The Communist Party's approach to the housing crisis shows that their approach to agitation is the same whether it is agitation for housing in the Republic or democracy in the North of Ireland. In the first place, the metaphysical approach (that is isolating the issues to be achieved) is the same. Just as in the Northern Ireland, the civil rights demand cannot be achieved without the destruction of the colonial state and the establishment of an all-Ireland Workers' Republic, so, in Dublin, there are only two ways to end the housing shortage; either a slump leading to massive emigration (as was the case in the mid-fifties, the last time of housing glut) or a Socialist economy. However, just as the CPNI, through the NICRA, sought to solve the civil rights by a series of makeshift proposals culminating in its now notorious 'Bill of Rights' ideal so, too, its comrades in Dublin, through the Housing Action Committees issues a demand that could only tinker with the problem; a 'housing emergency'. Nobody knew what this meant, though Séamus Costello of Bray Sinn Féin, on election to the UDC in 1967, obtained such a situation for his area with good results that might be credited either to it or to the fact that the situation in Bray was less acute than in Dublin. The most definite summary of 'the housing emergency' was given recently (Irish Socialist, March 1974) by Bernard Brown the ex-Chairman of the DHAC:

'Apart from a crash building programme to meet the emergency ... the first thing it would do would be to stop the demolition and conversion to other uses of sound living accommodation'.

However, by then the Dublin Housing Action Committee was long in Limbo. At the recent elections for Dublin Corporation, the CPI candidates were wise enough to drop the 'emergency' gimmick and to make more specific demands for 'direct building' of houses by Dublin Corporation, a minimum annual output of 2,000 dwellings, abolition of ground rent and nationalisation of urban development land.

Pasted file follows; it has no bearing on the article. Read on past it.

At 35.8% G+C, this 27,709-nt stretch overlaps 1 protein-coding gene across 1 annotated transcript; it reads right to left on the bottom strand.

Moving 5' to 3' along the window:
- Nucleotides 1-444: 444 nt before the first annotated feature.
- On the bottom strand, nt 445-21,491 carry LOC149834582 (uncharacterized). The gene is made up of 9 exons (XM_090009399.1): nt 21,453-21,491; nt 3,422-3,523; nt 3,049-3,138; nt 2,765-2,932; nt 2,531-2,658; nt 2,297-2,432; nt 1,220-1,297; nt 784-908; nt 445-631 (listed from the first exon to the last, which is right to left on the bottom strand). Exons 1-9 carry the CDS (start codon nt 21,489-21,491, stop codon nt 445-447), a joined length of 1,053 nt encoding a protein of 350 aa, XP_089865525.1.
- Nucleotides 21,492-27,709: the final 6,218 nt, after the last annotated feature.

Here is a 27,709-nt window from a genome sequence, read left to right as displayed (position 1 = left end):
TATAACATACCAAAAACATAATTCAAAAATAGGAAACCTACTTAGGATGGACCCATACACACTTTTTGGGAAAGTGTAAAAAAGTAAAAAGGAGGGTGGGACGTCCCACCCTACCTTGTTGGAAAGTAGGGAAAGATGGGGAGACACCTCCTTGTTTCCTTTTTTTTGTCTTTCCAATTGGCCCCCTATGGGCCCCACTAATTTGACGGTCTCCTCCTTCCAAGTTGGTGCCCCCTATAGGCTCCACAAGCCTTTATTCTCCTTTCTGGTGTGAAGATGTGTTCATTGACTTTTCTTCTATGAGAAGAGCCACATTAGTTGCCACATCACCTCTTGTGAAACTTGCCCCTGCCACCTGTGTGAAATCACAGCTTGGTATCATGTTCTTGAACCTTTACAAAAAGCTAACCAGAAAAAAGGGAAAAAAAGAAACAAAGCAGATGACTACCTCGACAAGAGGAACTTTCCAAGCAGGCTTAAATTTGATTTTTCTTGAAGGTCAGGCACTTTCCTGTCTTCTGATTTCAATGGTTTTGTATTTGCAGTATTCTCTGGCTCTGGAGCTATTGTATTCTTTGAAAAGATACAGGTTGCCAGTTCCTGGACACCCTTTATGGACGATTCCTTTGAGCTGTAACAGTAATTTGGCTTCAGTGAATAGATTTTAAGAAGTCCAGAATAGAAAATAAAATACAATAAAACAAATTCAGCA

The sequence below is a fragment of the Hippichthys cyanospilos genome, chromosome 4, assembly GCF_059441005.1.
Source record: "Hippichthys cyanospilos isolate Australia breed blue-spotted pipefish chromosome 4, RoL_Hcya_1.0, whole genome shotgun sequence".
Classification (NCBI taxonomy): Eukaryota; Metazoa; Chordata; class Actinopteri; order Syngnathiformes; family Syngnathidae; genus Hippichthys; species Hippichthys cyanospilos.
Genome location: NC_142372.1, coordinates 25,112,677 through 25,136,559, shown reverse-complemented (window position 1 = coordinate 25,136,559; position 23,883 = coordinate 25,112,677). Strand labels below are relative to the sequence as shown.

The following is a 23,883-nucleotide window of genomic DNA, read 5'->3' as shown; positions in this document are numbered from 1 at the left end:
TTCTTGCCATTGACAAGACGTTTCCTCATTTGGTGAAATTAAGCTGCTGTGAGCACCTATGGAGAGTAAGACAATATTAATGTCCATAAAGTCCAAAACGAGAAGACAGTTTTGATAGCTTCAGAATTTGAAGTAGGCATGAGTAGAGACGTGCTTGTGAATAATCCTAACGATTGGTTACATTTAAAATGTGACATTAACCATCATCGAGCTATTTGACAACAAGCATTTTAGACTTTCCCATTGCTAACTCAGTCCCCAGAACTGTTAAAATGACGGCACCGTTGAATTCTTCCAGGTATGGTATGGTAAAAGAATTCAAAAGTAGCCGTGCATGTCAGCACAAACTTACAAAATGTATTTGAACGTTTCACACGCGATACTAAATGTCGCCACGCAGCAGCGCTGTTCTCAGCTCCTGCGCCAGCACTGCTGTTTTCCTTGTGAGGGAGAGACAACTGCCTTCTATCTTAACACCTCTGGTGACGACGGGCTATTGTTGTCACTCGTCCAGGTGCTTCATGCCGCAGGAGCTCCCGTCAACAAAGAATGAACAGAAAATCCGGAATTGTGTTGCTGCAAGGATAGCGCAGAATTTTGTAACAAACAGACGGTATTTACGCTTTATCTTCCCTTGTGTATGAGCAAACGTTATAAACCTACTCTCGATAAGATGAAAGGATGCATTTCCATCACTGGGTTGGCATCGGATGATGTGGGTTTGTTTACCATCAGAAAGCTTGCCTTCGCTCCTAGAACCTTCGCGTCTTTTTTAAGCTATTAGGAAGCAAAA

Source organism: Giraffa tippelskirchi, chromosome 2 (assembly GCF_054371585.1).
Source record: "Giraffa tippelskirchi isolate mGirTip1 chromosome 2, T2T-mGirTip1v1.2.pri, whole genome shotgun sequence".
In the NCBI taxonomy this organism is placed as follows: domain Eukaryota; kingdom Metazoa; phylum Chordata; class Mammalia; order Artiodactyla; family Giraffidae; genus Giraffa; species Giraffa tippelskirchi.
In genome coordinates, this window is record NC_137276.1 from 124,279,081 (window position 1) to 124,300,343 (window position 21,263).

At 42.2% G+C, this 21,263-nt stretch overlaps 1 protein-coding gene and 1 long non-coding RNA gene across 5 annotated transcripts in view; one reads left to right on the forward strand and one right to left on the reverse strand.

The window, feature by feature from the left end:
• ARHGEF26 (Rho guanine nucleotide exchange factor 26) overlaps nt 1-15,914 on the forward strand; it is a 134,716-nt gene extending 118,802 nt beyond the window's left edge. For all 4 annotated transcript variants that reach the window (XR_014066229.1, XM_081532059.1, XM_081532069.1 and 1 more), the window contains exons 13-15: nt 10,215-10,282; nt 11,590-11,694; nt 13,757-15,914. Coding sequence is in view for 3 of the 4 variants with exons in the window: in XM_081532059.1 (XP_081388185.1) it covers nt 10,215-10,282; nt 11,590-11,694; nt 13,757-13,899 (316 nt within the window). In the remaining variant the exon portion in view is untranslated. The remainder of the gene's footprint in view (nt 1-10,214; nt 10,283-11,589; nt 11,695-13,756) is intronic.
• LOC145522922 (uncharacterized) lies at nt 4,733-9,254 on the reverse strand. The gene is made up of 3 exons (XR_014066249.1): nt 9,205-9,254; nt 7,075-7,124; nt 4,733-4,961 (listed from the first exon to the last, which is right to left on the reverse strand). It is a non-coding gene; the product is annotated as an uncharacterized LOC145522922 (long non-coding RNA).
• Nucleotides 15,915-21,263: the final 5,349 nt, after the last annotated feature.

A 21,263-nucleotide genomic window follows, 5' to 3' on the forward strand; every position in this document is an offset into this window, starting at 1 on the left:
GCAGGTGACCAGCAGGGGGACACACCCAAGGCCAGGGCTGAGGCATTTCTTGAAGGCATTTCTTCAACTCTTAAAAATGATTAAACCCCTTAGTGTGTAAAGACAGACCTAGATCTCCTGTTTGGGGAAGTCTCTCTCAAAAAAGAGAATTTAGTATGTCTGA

The decline of the DHAC from its activist peak in 1967-1969 is a further point of resemblance with the career of the NICRA. In both, the Stalinists were, of not the only participants, the most effective because they could claim both experience and political sophistication, only one of which was possessed by any one of their colleagues on these bodies. Furthermore, despite being Marxists, their opposition to 'ultra-leftists' made a natural appeal to the timidity of the petty-bourgeois Republican Movement. Both bodies participated in opposing proposals to broaden the perspectives of the struggles in which their fronts were engaged. But, more importantly, both also acted to slow down the front's potential for mass action even within their limited perspectives. For the Dublin Housing Action Committee the moment of truth came on 21 January 1969: the 50th anniversary of the founding meeting of Dáil Éireann. The Secretary of the DHAC, Dennis Dennehy (then of the Irish Communist Organisation: see Appendix), had been imprisoned for squatting and was now on a hunger strike. In protest, the Committee led one of its largest demonstrations to the Dublin Mansion House, where the members of Dáil Éireann were commemorating their parent body. Once there, the demonstrators waited relentlessly in the rain for something to happen. Of course, nothing did except that they had to tolerate a set of boring speeches that might have been (and, indeed probably were) designed to help the rain cool down their ardour. Having done so, the crowd left the scene without being seen, let alone noticed, by ant TD. No further demonstration was called and a few days later, Dennehy was released. But, for an evening, the situation had approached that which in Northern Ireland the CPNI and NICRA were trying currently to cool. The DHAC avoided calling any further mobilisations and concentrated, instead, on the useful, unspectacular work of helping squatters in privately owned dwellings. The vast bulk of the increasing number of Dublin squatters carried out their actions without help and, what was more, tended to prefer to squat in corporation rather than private dwellings, as they had a better chance of being recognised as bona fide tenants in the former. What was more, the political affiliates of the DHAC were not strong enough even to aid all the private squatters without expanding their numbers – and the mobilisations that would do this quickly had been discontinued. The DHAC first stagnated and then, with resources being diverted by the escalation of the Northern struggle and the Republican split, began to decline.